Subscribe

The Battle of Rock Harbor

The HMS Newcastle and her captain, Lord George Stuart, were part of a British Royal Navy squadron demanding payment from towns in exchange for letting them be. When the ship ran aground off Wellfleet, the men threw rigging and spars overboard in an attempt to lighten the ship. The tide carried these supplies toward the Orleans shore, where residents used axes to destroy the tackle and rigging, making them useless if the British attempted a recovery.

On December 19, after Captain Stuart learned what the residents had done, he ordered his men to take revenge by setting fire to American vessels in Rock Harbor and destroying the salt works. Though the Newcastle was too large to enter Rock Harbor, the vessel sent several barges full of troops ashore.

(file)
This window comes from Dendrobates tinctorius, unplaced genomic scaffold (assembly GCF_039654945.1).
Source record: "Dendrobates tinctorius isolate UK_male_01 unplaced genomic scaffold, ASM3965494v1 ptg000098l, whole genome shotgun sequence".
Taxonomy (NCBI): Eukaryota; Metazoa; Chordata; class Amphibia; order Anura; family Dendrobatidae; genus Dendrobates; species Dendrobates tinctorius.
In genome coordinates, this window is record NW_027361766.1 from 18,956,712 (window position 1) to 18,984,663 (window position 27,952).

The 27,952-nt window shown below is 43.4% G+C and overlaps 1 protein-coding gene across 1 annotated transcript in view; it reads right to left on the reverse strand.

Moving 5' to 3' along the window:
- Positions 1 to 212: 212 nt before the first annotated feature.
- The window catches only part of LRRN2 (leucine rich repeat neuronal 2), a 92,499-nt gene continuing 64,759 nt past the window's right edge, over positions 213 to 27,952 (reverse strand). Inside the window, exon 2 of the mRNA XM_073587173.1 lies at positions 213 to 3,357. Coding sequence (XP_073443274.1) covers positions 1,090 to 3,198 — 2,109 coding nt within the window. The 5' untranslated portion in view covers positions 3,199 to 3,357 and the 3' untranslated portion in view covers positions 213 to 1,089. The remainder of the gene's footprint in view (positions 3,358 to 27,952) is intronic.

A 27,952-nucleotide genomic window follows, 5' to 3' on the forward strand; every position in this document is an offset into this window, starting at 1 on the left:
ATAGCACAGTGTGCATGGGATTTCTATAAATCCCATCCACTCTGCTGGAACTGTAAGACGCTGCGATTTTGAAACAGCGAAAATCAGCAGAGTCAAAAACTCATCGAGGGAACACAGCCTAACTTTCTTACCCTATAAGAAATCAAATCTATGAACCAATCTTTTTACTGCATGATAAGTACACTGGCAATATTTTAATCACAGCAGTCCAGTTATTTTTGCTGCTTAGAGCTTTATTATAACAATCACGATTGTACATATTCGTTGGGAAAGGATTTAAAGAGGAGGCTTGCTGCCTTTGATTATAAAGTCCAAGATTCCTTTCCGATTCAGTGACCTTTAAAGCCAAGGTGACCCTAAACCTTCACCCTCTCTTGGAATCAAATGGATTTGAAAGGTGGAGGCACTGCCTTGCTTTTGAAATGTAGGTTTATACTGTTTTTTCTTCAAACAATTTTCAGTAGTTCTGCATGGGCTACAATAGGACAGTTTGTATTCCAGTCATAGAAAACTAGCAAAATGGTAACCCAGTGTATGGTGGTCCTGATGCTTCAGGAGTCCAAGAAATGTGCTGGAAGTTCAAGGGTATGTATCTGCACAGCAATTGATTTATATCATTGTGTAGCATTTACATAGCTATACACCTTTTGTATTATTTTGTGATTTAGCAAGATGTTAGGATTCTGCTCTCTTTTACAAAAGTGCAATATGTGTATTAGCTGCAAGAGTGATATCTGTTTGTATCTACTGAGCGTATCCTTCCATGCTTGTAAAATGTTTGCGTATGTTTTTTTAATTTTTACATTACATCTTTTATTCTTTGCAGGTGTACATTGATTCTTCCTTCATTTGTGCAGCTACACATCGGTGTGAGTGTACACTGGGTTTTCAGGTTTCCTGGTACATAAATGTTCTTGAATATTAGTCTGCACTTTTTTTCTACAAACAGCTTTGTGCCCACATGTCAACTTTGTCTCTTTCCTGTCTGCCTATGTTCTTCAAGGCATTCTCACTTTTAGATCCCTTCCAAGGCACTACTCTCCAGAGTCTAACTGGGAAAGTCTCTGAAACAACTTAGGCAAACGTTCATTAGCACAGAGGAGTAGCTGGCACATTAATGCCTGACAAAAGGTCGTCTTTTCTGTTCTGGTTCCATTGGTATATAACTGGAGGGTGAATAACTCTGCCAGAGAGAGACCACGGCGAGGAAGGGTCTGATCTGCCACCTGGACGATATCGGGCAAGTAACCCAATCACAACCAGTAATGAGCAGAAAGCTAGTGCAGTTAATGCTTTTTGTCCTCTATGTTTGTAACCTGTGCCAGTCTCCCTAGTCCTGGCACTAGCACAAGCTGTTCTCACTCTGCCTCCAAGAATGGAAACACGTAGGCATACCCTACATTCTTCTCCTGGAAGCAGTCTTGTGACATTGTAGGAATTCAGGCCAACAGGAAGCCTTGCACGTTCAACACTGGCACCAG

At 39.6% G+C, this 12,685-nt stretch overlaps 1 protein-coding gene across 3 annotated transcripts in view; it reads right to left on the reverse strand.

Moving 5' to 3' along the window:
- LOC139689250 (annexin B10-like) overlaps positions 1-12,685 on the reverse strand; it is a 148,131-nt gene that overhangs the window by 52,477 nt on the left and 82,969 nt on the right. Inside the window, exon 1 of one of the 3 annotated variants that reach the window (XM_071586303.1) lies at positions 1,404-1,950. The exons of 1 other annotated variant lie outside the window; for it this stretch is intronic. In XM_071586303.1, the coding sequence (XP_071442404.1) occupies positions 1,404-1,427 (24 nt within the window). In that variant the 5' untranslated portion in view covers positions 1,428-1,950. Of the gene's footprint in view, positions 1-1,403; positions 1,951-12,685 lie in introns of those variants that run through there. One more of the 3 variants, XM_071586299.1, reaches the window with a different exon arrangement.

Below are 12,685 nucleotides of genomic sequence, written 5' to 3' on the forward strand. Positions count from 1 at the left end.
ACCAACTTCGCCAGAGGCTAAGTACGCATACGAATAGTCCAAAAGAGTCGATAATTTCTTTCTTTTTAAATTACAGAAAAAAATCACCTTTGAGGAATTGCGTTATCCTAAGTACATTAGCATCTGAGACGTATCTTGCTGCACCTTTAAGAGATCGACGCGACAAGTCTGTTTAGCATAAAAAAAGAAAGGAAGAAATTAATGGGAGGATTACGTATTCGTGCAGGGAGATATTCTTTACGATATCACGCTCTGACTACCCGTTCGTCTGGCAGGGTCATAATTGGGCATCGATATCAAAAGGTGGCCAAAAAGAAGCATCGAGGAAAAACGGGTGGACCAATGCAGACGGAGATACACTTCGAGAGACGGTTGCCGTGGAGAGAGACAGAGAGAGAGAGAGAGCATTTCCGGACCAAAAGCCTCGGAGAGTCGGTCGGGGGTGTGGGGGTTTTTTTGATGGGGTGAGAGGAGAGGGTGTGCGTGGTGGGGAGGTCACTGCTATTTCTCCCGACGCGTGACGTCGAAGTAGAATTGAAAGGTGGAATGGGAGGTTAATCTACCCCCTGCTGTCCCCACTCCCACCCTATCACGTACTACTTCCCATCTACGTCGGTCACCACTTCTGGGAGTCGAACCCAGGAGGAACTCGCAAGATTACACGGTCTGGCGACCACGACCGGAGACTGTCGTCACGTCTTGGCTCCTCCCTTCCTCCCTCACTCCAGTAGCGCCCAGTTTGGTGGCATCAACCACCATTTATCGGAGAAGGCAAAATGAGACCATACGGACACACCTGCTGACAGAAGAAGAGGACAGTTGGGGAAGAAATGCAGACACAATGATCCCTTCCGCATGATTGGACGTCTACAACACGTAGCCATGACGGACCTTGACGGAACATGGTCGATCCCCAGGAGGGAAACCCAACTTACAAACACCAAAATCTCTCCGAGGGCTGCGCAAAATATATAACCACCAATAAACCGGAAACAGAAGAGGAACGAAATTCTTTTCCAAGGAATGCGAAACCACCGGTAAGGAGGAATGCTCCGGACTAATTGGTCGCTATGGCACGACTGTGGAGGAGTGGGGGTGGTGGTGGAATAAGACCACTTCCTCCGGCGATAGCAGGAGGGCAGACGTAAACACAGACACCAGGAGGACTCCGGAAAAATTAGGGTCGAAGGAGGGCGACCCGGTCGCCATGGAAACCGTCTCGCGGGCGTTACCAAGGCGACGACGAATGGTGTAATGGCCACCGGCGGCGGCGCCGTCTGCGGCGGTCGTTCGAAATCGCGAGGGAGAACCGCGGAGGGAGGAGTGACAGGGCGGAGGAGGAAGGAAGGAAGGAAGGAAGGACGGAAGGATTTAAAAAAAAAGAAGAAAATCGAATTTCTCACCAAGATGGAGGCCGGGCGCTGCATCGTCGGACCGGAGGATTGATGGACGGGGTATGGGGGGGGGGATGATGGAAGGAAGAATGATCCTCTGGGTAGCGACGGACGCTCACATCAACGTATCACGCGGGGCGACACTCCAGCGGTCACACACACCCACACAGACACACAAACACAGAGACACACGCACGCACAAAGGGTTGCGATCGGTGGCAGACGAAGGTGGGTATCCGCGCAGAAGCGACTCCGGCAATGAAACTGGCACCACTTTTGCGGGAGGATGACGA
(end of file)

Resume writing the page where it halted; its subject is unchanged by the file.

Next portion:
With no standing army in the area and no support from Boston, many Cape Cod towns had established militias that were ready to fight at a moment’s notice. Revolutionary War veteran and Orleans resident Isaac Snow took it upon himself to train a militia in Orleans. When the British attacked the town in December of 1814, the military were prepared to defend their home thanks in part to Snow’s training.

The militia intercepted Captain Stuart’s plans before too much damage had been done and fired back at the British. Taking cover behind rocks, trees, and whatever else they could use as protection, the militia was able to fatally wound a British marine and injure several others before the Newcastle left the scene.

Just five days later, on Christmas Eve of 1814, British and American representatives signed the Treaty of Ghent, ending what we know as the War of 1812. Although the battles on Cape Cod are just footnotes to the war, these struggles comprise a memorable chapter of local history, written with strokes of defiance.

Orleans historian Bonnie Snow and author William Quinn were consulted in the writing of this story.

 

Page 4 of 41234

Facebook Comments